There’s really no getting around it
NY makes me feel a lot of things:
Im not sure how exactly it works, or if there’s a particular order but here’s a smattering, and this is not specific to this trip—but really to every trip, or the many years I spent living there:
1. Nostalgic – for the firsts that happened there, for the memories that happened there, for the life I lived at different times there, for the times I heard about but wasn’t yet born for (60s and 70s, 1880-1910s… etc)
2. Inspired – theater on the stage or on the subway/bus/street, the brilliant design and fascinating development of the city itself… the people, the people again
3. Excited – what could happen? Anything! (Like a kid in a candy store)
4. Full of curiosity and passion – so much to see, listen for, smell, so many experts, so many people with their own burning intensity
5. Connections with people both known and unknown
6. Fun—dancing, talking, walking, seeing, kissing, running, eating, pingpong
7. Lonely—it is a wonderful place to be alone, but it also a wonderful place to have a partner in crime, a best friend, a love of your life…
8. Something Extreme – in the last year the times I have been to NYC have had blizzards, crazy rain that shut down the subways, and A TORNADO (in Flatbush!)
Makes me think of the song my dad used to sing:
‘I have often walked down this street before
But the pavement never stayed beneath my feet before’
I spent quite a lot of time in the last 48 hours following my own tracks.
The tracks didn’t show, in many cases my sense memory outlasted the cement even… but it wasn’t the ground I came for I guess. It was the path. Or the memory. Or the signs that the distance between the past and the current path might give me…
From the 10 years ago place I felt proud and excited at being able to express myself better and with greater clarity and confidence than I had 10 years prior. The teacher I used to have ‘issues’ with sat across from me and we bounced ideas around about strategic planning for the future of the wonderful program that changed my life so much… then, on the station platform and Metro-North train along the Hudson I remembered how exactly I felt when I had sat sharing headphones, giggles and the pages of a journal with my best friend. Not surprisingly, I saw two teenage girls who looked just like Sarah and me.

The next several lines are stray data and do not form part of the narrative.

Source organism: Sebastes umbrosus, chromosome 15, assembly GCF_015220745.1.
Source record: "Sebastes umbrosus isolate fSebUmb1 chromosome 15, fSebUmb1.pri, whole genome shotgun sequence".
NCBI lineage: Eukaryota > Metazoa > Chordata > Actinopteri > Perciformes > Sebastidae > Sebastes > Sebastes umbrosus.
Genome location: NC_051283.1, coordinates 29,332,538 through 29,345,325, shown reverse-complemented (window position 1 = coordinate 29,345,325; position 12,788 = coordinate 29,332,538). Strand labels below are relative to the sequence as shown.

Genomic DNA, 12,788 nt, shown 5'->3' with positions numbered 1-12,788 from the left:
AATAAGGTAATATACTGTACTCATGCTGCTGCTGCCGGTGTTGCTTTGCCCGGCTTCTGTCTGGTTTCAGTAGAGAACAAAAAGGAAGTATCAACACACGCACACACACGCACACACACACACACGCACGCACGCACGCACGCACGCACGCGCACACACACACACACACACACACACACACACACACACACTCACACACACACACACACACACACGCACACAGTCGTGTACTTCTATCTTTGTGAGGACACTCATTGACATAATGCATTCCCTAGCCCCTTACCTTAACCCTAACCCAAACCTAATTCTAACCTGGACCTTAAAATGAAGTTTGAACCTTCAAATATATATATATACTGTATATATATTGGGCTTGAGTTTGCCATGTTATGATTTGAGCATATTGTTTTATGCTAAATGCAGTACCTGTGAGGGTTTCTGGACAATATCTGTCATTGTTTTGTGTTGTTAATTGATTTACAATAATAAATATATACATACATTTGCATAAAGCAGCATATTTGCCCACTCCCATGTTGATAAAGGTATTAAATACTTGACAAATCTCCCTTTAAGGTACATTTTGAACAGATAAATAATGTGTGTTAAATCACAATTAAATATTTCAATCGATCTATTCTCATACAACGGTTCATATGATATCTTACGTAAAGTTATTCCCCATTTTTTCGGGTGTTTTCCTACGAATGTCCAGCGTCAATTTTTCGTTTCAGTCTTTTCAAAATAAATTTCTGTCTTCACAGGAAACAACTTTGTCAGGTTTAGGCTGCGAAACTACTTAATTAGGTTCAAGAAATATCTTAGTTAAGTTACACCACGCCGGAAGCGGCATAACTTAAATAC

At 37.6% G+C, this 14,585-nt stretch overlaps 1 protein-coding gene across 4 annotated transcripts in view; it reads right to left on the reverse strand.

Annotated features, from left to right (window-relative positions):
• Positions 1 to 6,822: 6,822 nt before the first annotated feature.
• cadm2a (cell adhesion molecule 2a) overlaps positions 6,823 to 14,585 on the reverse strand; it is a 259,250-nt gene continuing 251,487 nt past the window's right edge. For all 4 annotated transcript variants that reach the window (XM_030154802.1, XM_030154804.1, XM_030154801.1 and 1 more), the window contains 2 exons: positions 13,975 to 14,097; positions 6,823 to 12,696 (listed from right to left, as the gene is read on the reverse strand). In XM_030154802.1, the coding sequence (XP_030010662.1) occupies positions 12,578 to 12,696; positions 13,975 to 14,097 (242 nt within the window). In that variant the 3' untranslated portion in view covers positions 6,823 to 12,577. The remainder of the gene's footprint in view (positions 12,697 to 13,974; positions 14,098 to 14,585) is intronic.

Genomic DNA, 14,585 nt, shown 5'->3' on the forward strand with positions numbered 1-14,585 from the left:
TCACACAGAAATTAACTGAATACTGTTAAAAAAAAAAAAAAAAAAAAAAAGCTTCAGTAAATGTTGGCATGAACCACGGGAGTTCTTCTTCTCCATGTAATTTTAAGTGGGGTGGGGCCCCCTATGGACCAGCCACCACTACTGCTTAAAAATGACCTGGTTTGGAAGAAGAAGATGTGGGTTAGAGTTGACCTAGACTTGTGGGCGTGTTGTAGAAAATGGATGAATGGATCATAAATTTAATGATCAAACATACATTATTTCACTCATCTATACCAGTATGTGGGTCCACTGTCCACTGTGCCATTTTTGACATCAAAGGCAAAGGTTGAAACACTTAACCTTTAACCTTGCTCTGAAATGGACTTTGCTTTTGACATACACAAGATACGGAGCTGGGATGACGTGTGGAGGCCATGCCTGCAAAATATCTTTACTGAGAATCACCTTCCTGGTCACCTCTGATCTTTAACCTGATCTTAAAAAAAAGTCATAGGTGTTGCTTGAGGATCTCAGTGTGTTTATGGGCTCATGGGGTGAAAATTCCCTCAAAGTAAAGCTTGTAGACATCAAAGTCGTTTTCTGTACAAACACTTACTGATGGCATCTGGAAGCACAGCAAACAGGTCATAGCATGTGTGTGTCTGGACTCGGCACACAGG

From twenty years ago the way I felt in my first New York City cab ride. Nighttime. Sticking my head out the window. Just like the movies…
From seven years ago… On 10th Street and 1st avenue I remembered feeling like I might have met the person I was going to spend the rest of my life. We shared a passion for art and literature and theater and insatiable curiosity and romanticism and all the memories came flooding back of cold nights nearly running with excitement from the N/R on 8th Street across Lafayette and 3rd Ave, by St. Mark’s Book Shop, taking the Stuyvesant Place shortcut to 10th, and walking past 10th Street Lounge and the sushi place that took care of my fish once when the street was closed after the crane for the luxury high-rise above Theater for a New City fell…
From nine years ago… At DOJO I remembered being an 18 year-old who was so excited to find a place that had yummy, healthy food and beer and was cheap and didn’t card, even me…
From five years ago… I remember living on MacDougal Street and the adventures that living in that close proximity to so much that was exciting to me allowed for. Many early-morning walks home.
It goes on and on. The first play I saw at the Rattlestick, … Adam Rapp’s Faster, and how exciting that was, and to now, not so many years later, go see a play there and have the director and half of the actors and designers involved be good friends. The world moving closer? Or are we all expanding only to close some of the perceived gaps?
Clinton and Henry Streets in Brooklyn and the time I spent there. The funny realization that the memory of that time has now been altered and informed by my attachment to certain works of fiction and characters and their stories specific to those places—(Mingus Rude from Lethem’s Fortress of Solitude, Paul Auster, etc.)
One of my oldest friends in the world Nick and the funny way things both change so much and stay the same. Ping pong and Brooklyn forever.
I know the tracks from these times, these people are connected to the path now, and I know I love all the new stops and/or memory pegs added to the path this weekend. New touchstones, new paths from Union Square to 9th Street, new Israeli brunch places in Brooklyn, new unmarked dance halls hidden above unassuming restaurants, new orange, amber and red leaves falling, new ideas and seasons shared with old and older friends… and fortunately… new feelings.